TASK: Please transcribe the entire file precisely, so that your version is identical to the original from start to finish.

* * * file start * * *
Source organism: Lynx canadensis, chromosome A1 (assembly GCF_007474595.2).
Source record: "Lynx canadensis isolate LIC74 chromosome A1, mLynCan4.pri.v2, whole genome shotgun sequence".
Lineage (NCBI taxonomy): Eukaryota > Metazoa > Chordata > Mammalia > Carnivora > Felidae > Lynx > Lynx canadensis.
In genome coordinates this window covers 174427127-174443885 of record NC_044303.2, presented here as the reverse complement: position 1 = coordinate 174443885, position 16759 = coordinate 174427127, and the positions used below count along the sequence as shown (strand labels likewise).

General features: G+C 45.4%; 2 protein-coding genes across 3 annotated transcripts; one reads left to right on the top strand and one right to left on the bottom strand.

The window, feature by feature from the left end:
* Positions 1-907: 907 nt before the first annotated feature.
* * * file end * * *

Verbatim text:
Source organism: Lynx canadensis, chromosome A1 (assembly GCF_007474595.2).
Source record: "Lynx canadensis isolate LIC74 chromosome A1, mLynCan4.pri.v2, whole genome shotgun sequence".
Lineage (NCBI taxonomy): Eukaryota > Metazoa > Chordata > Mammalia > Carnivora > Felidae > Lynx > Lynx canadensis.
In genome coordinates this window covers 174427127-174443885 of record NC_044303.2, presented here as the reverse complement: position 1 = coordinate 174443885, position 16759 = coordinate 174427127, and the positions used below count along the sequence as shown (strand labels likewise).

General features: G+C 45.4%; 2 protein-coding genes across 3 annotated transcripts; one reads left to right on the top strand and one right to left on the bottom strand.

The window, feature by feature from the left end:
* Positions 1-907: 907 nt before the first annotated feature.